Anyway, this political implosion was just breaking as I turned on the TV—CNN was broadcasting the eerie silence on the Congress floor as the votes were still being counted—so I spent the rest of the night watching the drama unfold. Oh, and maybe I blogged a bit. But mostly I just watched the DRAMA.

dimanche, septembre 28, 2008

Lille, Trains, and Sushi

Well, after a night of partying, I realized that I had done something really stupid. You see, my plan was to return on Sunday (today), so my hotel reservation ended today. But when I was shopping for train tickets, I picked the least cheap return ticket, which was at 22h00. Have you figured out what’s wrong with this picture?

That’s right. Check-out time from my hotel was at 12h00, so I had 10 hours to kill. Add to this the fact that I didn’t get to bed until around 6h00 or 7h00, and you can see what kind of day I had ahead of me. I got up around 11h00, took a quick shower, packed my bags, and then checked out and asked the concierge to hold my luggage.

At this point, all I wanted to do was sleep more, and that was the one thing I couldn’t do. I could go grab a coffee in a café (which I did), I could haul out my laptop and work on my field notes (which I did), and I could wander around and take photos (which I did), but I couldn’t put down my belongings and just take a nap.

Lille, at least, is a really lovely city, with some great architecture and very friendly people. So here are some pictures I took of the downtown area near the train station, as taken by my sleep-deprived self.

Thankfully, I eventually had a bright idea. What if I exchanged my ticket for an earlier train? I know that my train ticket to Lille on Friday was at the “Prem’s” rate, which allows absolutely no exchange or refund, but I distinctly recalled paying a bit more for the Sunday evening return trip. So off I went to the train station, where I used one of the SNCF’s surprisingly easy-to-use exchange kiosks to exchange my ticket. Alas, I had to pay another 30€ to exchange the ticket this late, but at least I was going home at 18h00, instead of 22h00.

When 18h00 rolled around, I got on the train and got ready to enjoy a 1.5-hour nap. Then a young couple sat down across the aisle from me with a toddler that had just started using language and hadn’t yet learned social norms about volume. This is unfortunate but understandable; the fact that the parents showed no interest in actually teaching their child to speak at a reasonable level drove me and everyone else in the train nuts. It wasn’t until I got off the train in Paris, grumpy and sleep-deprived, that I recalled that I had brought earplugs with me for the music festival. Dammit.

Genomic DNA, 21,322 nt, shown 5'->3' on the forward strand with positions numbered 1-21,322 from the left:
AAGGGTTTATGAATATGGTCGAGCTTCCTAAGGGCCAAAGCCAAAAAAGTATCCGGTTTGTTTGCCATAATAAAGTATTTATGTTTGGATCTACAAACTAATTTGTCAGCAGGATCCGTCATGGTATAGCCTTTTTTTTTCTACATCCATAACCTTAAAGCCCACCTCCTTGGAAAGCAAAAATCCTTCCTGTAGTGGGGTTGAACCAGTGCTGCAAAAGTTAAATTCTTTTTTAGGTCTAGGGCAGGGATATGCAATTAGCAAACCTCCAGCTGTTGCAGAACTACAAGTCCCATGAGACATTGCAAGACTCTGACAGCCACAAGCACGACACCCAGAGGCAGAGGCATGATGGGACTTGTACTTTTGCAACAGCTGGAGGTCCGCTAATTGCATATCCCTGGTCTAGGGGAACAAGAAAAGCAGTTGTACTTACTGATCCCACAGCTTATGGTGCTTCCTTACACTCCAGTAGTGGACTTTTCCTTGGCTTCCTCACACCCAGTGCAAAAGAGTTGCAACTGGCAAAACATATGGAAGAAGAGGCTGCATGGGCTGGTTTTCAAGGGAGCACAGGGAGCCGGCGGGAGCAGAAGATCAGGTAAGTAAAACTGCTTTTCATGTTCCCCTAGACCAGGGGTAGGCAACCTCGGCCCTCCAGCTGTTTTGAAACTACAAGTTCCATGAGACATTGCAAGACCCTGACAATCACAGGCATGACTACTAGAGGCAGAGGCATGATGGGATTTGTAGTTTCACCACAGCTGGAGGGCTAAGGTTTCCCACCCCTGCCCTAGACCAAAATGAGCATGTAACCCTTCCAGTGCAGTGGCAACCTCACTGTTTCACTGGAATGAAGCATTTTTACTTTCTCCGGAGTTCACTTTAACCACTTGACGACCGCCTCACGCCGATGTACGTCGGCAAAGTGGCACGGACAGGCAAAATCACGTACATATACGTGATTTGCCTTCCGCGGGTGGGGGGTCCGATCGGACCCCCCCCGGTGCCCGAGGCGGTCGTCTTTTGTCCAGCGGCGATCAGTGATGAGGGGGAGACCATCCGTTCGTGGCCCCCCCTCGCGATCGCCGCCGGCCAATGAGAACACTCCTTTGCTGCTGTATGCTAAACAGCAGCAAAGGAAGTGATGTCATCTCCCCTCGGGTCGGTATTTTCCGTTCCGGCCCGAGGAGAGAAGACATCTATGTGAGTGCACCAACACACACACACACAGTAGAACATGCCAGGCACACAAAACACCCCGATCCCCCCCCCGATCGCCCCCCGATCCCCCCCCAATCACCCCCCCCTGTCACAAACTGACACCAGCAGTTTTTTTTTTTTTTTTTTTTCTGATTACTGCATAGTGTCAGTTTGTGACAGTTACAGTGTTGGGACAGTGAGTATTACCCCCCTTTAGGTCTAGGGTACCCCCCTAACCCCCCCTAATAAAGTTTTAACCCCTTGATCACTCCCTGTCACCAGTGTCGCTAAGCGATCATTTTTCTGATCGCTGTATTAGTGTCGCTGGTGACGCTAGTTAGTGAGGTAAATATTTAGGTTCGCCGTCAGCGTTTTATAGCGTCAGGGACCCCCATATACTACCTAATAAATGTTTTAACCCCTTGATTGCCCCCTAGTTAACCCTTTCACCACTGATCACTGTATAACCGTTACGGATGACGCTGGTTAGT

On my way through Gare du Nord to get to the métro, I passed this rather unlikely shop in the underground walkway that sold specialties from Auvergne (read: dry sausages and cheese). Unable to say no to well-prepared French dry sausage, I stopped to try a sample and ask the guy about his wares. This is clearly prime sausage-selling season, as I left his place with two plain sausages and two peppered sausages for 15€. And keep in mind that these are big, half-kilo sausages. Yay! Porky goodness.

I trundled my way home and dropped off my stuff, and then zipped over to my friend’s place—the one that took me in at the beginning of the month when I was homeless—to return the spare set of keys I had been using at the time. On the way home, I realized that I was starving and only had a big pile of dry sausage to eat. I took a quick walk in my neighborhood and discovered (to my delight) that there was a rather respectable-looking sushi place around the corner, called Sushi West. I’ve always been very wary of sushi in Paris, having had some pretty awful experiences, but I’ve heard since my return that things have improved.

Sushi West’s menu was certainly geared toward conservative Frenchy palates. Salmon and Tuna was in everything and most “sushi combo” plates were made of exclusively those two fish. There were lots of “special” maki (rolls) that were filled with pretty standard fillings (green onions, cucumber, oshinko, tempura shrimp, avocado, etc.). And, most disappointingly, there were two maki labeled “very hot!” that were, in fact, tasteless; I’m not even talking “mildly hot,” but rather “did you forget to put hot sauce in this?”

The whole thing was pretty expensive, but a good price for Paris. I paid 25€ for a 25-piece sashimi set (with mackerel and sea-bass included in the combination along salmon and tuna), a cucumber roll, and a spicy tuna roll (super disappointing). The sashimi was fresh-tasting and generously portioned, but the rolls were lackluster. Nonetheless, everything tasted very fresh and dependable, so I took a take-out menu home with me.